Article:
U.S. Supreme Court
Railroad Company v. Loftin, 105 U.S. 258 (1881)
Railroad Company v. Loftin
105 U.S. 258
ERROR TO THE SUPREME COURT
OF THE STATE OF ARKANSAS
1. Lands in Arkansas granted by the state to the Memphis and St. Louis Railroad Company and held for the purpose of raising money to build its road are not, by its charter, exempt from taxation. Railroad Company v. Loftin, 98 U. S. 559, cited upon this point and approved. Quaere are the lands exempt which were acquired by the company in payment for its increased stock?
2. The swamp and overflowed lands donated by the United States to Arkansas are, unless sooner reclaimed, exempt from taxation for ten years after they have been sold by the state.
MR. CHIEF JUSTICE WAITE delivered the opinion of the Court.
This was a suit in equity brought by the Memphis & St. Louis Railroad Company in the Circuit Court of Jackson County, Arkansas, to restrain the collection of taxes imposed under the authority of the state upon certain lands in that county owned by the company. The Supreme Court of the state affirmed the decree of the circuit court dismissing the bill on demurrer. The complainant thereupon sued out this writ of error.
Two questions are presented for our consideration:
1. Whether the state, by imposing the tax, has impaired the obligation of a contract in the charter exempting the capital stock of the company from taxation, and, chanrobles.com-redchanrobles.com-red
2. Whether it has impaired the obligation of a contract made with the purchasers of its swamp and overflowed lands for exemption from taxation.
1. As to the charter.
The section of the charter relied on is as follows:
"SEC. 21. The capital stock of said company, with all the immunities and franchises herein specified, and all machinery, cars, engines, or carriages, belonging to said company, together with all their works and property and all profits which shall arise from the same, shall be vested in the respective stockholders forever in proportion to their respective shares, and the capital stock of said company and the dividends shall be exempted from taxation until a dividend of six percent is realized upon the capital stock, and the road, with all its fixtures, and appurtenances, including workshops, warehouses, and vehicles of transportation, shall be exempted from taxation for the period of twenty-five years from the completion of the road, and no tax shall ever be levied on said road or its fixtures which will reduce its dividends below ten percent per annum. Said stockholders shall not be bound or liable for any greater amount than the respective shares of stock which they or either of them own."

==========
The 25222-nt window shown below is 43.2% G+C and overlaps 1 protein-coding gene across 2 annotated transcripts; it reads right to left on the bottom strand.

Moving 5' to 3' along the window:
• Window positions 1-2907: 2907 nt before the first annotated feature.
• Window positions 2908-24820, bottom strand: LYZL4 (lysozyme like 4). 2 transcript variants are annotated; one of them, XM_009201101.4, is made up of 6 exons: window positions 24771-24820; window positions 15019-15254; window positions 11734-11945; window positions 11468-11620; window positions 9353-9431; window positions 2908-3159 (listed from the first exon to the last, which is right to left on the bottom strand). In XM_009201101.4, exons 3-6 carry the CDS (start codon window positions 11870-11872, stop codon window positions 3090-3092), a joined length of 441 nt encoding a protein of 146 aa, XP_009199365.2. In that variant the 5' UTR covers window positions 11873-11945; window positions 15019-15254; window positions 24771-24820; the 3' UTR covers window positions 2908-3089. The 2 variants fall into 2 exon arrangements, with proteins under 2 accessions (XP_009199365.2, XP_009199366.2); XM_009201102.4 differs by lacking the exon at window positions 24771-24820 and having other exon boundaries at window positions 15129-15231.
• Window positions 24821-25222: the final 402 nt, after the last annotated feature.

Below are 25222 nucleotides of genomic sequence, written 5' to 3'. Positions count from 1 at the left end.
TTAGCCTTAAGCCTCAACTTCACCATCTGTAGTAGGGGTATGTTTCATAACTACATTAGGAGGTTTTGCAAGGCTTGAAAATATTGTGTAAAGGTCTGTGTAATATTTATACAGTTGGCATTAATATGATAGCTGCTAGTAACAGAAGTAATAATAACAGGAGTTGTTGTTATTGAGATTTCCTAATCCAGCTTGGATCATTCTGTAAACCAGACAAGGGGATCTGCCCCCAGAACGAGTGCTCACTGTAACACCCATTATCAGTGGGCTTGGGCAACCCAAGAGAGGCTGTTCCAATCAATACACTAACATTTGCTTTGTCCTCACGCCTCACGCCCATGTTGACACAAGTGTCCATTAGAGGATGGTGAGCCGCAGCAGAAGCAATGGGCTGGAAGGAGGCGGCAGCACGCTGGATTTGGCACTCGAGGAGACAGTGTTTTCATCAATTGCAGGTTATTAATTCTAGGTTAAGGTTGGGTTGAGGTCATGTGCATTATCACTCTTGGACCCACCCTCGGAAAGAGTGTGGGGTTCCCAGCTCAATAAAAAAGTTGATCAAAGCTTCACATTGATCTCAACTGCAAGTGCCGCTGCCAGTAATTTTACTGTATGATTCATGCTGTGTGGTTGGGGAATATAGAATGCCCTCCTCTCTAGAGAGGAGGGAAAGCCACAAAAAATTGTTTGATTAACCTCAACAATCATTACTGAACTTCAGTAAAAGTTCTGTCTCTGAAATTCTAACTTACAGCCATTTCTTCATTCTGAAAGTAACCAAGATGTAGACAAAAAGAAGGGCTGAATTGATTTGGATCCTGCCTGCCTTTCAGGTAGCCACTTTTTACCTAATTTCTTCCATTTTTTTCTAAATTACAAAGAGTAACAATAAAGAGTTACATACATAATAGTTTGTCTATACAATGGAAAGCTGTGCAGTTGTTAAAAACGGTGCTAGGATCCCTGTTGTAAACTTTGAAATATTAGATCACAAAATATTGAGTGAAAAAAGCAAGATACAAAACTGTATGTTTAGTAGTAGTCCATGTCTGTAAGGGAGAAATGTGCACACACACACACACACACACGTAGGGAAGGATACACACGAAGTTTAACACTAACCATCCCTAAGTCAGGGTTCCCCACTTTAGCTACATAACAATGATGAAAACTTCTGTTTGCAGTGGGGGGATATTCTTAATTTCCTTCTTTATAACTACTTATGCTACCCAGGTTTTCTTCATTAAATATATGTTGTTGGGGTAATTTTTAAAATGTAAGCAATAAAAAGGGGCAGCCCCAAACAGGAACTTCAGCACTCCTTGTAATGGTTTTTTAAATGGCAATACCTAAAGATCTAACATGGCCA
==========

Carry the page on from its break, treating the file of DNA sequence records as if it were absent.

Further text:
The averment in the complaint to bring the lands in question under this exemption is in the following words:
"And that the said lands were acquired by the plaintiff and are now held by it for the purpose of raising money to build said road, and that it is a part of the property of said company, fully represented by its capital stock and not otherwise, and that said road has not as yet been completed, and that no dividend has as yet been realized on said capital stock, or any part thereof."
In Railway Company v. Loftin, 98 U. S. 559, in passing upon a provision of the charter of the Mississippi Valley Railroad Company substantially like the section here relied on, this Court held that the exemption did not extend to lands granted by the state to the company to aid in the construction of its railroad. Such lands, it was then said, were used in lieu of capital, and to the extent they could be made available relieved the company from the necessity of raising money through stock subscriptions. Like the court below, we are chanrobles.com-redchanrobles.com-red